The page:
8 Differences Between Car Leasing and PCP
If you want a new car, there are many options available and it’s hard deciding which one is best. Leasing and PCP may sound similar, but they are not the same type of contract. If you do not know which route to take, read our simple guide on PCP vs. leasing to help you choose which is right for you.
1. Leasing means renting - PCP means the option to buy
Car leasing means you rent your choice of vehicle for a fixed length of time. At the end of the contract, you return the car.
With PCP, you will make monthly instalments and then have the option to buy the car when your agreement has finished for an additional cost.
2. You don’t pay interest when you lease
When you lease a car, you will not have to pay interest. The monthly instalments are agreed at the start of the agreement and remain fixed throughout the duration of the lease period. You do not need to pay interest because are not buying the vehicle, just renting it.
On the other hand, PCP works differently. Because you are borrowing the full value of the car over an extended period, you will pay interest – it is like taking out a loan. Your payments will be directly linked to the interest rate offered by the finance company.
3. Leasing gets you a new car with a warranty
With leasing, you can drive away a brand-new vehicle. This also means the car will still be within the manufacturer’s warranty period, so any major issues should automatically be covered.
PCP offers the choice between paying for a new or used car. Paying for a used car will be cheaper, although it may not come with the same warranty or level of protection available with a new car. This leaves it up to the customer to decide whether the price is more important to them than the value of have ongoing security.
4. Initial payment or deposit
Before you can lease a car, you will need to make an initial payment. This is not a deposit that will be repaid later. Instead, you are given the choice of paying anywhere between 3-12 months upfront. This will be deducted from the total amount payable, which in turn lowers your monthly instalments.
PCP requires you to pay a deposit, which can be as high or as low as you want. If you pay a higher deposit at the start of the contract, this will lower your monthly payments. However, if you want to buy the car, remember you will need to pay a balloon payment too. The size of your deposit will not affect the amount required to purchase the vehicle at the end of the agreement.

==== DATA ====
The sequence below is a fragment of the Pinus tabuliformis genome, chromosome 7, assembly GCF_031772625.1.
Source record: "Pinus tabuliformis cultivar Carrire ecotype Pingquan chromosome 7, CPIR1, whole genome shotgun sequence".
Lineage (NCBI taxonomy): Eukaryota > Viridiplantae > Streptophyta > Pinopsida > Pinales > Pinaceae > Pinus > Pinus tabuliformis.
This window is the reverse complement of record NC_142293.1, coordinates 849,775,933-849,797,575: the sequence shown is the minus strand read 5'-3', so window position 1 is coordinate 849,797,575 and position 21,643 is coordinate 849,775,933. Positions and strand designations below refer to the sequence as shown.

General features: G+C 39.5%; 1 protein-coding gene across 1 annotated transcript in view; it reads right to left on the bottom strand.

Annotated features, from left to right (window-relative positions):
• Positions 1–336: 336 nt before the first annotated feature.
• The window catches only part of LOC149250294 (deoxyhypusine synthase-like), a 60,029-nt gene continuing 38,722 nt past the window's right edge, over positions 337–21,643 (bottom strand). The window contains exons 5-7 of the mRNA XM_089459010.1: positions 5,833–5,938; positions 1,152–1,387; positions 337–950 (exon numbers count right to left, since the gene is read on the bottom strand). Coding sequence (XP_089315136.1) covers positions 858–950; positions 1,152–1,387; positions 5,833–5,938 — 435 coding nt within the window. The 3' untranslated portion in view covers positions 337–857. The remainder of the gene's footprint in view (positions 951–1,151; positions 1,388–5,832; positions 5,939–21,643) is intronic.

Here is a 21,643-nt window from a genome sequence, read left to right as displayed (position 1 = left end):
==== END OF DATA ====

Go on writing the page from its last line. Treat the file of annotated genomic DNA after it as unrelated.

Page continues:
5. Ending the contract early
Lease payments are based on its predicted value for the duration it is being rented. This means that leasing tends to be a cheaper option compared to PCP, which asks you to pay for the price of the car, plus interest, over the full course of the agreement. As a result, you cannot return a lease car back to the company before the end of the contract. If your circumstances change, or if you decide that you no longer require the vehicle, you will be required to pay an early-termination fee.
With PCP, it might be more expensive with the interest included, but you can legally return the car once you have paid at least 50% of the total amount payable. This is what is referred to as a voluntary agreement.
To learn more, read our complete guide to ending your PCP early here.
6. Returning the car
If you know you want to drive a brand-new car every few years, leasing can be a good option because you always return the vehicle at the end of the contract.
PCP works slightly differently. There are two options available: you can either return the car as above, or you can pay the optional final payment and become the owner of the vehicle. If the car is worth more than the optional final payment, you can choose to trade it in and use the equity to help fund your next car.
However, there are some costs associated with buying your PCP vehicle, which you can read about below.
7. PCP balloon payment
At the end of the agreement, there will still be a significant amount of money outstanding. If you wish to buy the car, you will have to pay what is known as a balloon payment. This lump sum will pay off the remaining debt on the agreement, so you can drive the car away as the owner.
8. Equity from PCP
The balloon payment is a conservative estimate of the vehicle’s value at the end of the agreement. However, if you have exceeded the annual mileage or if the vehicle value has significantly depreciated over the course of the agreement, when you come to the end of your PCP agreement, the valuation of the car may be worth less than the amount of debt outstanding. Whilst you can opt to return the vehicle at the end of the agreement, you may be required to pay an excess-mileage charge and will not have any equity to put towards your next vehicle.
How do I know if leasing or PCP is best for me?
To decide which contract is better for you, you should think about:
- Whether you want to have the option to own the car
- If you want to drive a new car every few years
- Your finances and which contract is the most affordable
- Whether your circumstances are likely to change in the future
If you are still unsure and need more information, read about the benefits of leasing and see how it could save you money.